The results of these efforts are now paying off in a pandemic where customers don’t necessarily want to browse stores’ aisles in person to shop. That has led to Target seeing what Yahoo Finance today described as “tech company-like growth” for its retail business.

Store opening at Target Houston – Richmond on Wednesday, Nov. 8, 2017 in South Richmond, Texas. Image Credits: Anthony Rathbun/AP Images for Target

Target’s chairman and CEO Brian Cornell additionally noted the company has added $5 billion in market share in the first six months of 2020, during which time it has added 10 million new digital customers.

“Our second-quarter comparable sales growth of 24.3% is the strongest we have ever reported, which is a true testament to the resilience of our team and the durability of our business model. Our stores were the key to this unprecedented growth, with in-store comp sales growing 10.9% and stores enabling more than three-quarters of Target’s digital sales, which rose nearly 200%,” he said. “We also generated outstanding profitability in the quarter, even as we made significant investments in pay and benefits for our team. We remain steadfast in our focus on investing in a safe and convenient shopping experience for our guests, and their trust has resulted in market share gains of $5 billion in the first six months of the year,” Cornell continued.

“With our differentiated merchandising assortment, a comprehensive set of convenient fulfillment options, a strong balance sheet and our deeply dedicated team, we are well-equipped to navigate the ongoing challenges of the pandemic and continue to grow profitably in the years ahead,” he said.

The pandemic has played a role in what customers bought, too. Target said its sales were up across all five of its core merchandise categories. This was led by the strongest sales in electronics, a category that was up 70% year-over-year due to people staying at home for work, school and entertainment, leading to more purchases of things like computers or gaming systems. Electronics were followed by home products, which were up by 30%, then increases of 20% for the beauty, food and beverages, and essentials categories. Apparel even shifted from a 20% decline in Q1 to double-digit growth in Q2. Customer basket size also grew 18.8%, as people shopped for more items on their Target runs.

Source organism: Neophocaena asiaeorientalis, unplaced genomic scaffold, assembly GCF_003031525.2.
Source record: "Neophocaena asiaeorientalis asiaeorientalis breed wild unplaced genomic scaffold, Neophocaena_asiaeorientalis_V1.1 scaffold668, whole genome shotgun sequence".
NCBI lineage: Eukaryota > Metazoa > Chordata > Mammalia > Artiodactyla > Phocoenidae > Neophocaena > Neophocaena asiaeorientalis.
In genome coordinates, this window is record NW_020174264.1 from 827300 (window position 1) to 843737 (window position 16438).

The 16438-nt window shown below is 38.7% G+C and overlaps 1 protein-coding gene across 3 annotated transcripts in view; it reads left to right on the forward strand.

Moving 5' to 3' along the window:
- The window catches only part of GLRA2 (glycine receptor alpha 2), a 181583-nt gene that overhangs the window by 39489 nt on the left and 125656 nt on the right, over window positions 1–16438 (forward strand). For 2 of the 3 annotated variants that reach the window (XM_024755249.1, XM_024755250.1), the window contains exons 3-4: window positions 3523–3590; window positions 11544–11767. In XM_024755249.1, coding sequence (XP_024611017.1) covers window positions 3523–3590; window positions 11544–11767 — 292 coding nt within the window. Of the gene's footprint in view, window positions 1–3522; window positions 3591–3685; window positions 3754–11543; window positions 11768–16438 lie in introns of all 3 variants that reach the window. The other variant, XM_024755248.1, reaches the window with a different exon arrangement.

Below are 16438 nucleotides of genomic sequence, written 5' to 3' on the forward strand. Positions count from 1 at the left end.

Like Walmart, Target also saw a boost from government stimulus checks, which will likely taper off next quarter. But Target declined to offer further 2020 guidance, saying that the COVID-19 crisis makes consumer shopping patterns and government policies unpredictable.

Read More

Posted on

Walmart is piloting a pricier 2-hour ‘Express’ grocery delivery service

Record usage of grocery delivery services amid the COVID-19 pandemic has led to delayed orders, fewer open delivery windows and, on occasion, an inability to even book a delivery time slot. Walmart now hopes to capitalize on the increased demand for speedier delivery with the introduction of a new service that allows consumers to pay to get to the front of the line. The retailer confirmed today it’s launching a new Walmart Grocery service called “Express,” which promises orders in two hours or less for an upcharge of $10 on top of the usual delivery fee.